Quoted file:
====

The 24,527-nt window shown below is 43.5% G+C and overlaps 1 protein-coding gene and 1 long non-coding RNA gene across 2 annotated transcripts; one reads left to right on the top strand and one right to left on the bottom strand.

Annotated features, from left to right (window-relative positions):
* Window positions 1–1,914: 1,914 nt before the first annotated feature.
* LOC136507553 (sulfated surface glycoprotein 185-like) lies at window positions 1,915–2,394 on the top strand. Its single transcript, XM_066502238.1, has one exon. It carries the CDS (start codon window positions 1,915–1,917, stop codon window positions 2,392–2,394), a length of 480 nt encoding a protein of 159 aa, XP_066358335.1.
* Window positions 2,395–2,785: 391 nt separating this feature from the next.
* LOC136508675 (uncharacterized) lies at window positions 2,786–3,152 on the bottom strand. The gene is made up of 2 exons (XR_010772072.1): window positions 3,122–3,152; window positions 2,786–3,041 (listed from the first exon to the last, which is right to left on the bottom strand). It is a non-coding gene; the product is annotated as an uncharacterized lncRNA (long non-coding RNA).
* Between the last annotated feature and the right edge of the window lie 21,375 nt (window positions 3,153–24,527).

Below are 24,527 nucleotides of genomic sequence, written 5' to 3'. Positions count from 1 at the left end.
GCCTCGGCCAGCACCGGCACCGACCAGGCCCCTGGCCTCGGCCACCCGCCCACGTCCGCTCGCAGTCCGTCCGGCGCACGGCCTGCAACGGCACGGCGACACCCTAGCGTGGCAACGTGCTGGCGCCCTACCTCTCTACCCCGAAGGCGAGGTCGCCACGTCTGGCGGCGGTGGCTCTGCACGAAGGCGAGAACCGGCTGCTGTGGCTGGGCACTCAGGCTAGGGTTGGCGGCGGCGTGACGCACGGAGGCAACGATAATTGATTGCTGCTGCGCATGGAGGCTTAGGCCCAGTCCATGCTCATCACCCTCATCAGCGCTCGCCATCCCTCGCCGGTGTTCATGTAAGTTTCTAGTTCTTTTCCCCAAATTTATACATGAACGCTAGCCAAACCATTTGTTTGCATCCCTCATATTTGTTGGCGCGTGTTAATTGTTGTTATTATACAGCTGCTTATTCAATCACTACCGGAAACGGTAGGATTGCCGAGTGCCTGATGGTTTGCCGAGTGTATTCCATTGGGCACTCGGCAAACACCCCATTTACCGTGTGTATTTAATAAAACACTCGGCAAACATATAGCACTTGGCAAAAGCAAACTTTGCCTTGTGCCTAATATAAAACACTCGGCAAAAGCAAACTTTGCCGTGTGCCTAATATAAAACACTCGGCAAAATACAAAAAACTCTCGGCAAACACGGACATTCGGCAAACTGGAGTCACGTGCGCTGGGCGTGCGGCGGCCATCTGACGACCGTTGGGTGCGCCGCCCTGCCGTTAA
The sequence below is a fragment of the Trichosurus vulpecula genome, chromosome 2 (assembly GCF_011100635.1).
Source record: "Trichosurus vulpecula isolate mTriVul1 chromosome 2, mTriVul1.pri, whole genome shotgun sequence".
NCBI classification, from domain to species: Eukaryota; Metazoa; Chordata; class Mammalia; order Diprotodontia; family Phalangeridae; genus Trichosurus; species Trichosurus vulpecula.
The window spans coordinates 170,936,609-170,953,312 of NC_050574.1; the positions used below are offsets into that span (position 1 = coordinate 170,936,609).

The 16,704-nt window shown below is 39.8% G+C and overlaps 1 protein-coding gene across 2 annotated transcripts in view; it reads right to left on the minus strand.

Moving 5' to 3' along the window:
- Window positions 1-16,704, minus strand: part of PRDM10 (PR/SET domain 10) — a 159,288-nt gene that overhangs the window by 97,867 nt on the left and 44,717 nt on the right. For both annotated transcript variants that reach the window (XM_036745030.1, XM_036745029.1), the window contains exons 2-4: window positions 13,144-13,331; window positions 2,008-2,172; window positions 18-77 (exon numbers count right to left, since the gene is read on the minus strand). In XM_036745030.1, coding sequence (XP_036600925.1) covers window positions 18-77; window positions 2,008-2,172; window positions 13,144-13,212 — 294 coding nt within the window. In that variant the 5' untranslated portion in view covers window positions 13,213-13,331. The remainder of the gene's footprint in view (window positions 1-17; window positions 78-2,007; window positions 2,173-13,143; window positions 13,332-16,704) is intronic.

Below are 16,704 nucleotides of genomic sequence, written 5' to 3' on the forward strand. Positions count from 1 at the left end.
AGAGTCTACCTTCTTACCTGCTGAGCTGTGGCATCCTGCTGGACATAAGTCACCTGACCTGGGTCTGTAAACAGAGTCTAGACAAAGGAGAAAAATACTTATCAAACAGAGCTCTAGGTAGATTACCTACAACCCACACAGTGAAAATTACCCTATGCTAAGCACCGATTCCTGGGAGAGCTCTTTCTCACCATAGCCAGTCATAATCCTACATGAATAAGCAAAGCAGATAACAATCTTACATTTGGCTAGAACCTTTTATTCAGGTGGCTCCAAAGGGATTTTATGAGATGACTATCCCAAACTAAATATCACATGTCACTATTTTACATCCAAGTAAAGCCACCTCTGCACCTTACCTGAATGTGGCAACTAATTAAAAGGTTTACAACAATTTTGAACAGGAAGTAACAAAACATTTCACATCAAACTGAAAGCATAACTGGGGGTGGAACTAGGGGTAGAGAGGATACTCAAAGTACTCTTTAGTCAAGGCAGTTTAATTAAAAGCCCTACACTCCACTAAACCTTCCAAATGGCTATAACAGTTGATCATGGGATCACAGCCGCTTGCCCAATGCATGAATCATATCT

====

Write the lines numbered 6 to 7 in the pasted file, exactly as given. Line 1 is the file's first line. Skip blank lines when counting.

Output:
* LOC136508675 (uncharacterized) lies at window positions 2,786–3,152 on the bottom strand. The gene is made up of 2 exons (XR_010772072.1): window positions 3,122–3,152; window positions 2,786–3,041 (listed from the first exon to the last, which is right to left on the bottom strand). It is a non-coding gene; the product is annotated as an uncharacterized lncRNA (long non-coding RNA).
* Between the last annotated feature and the right edge of the window lie 21,375 nt (window positions 3,153–24,527).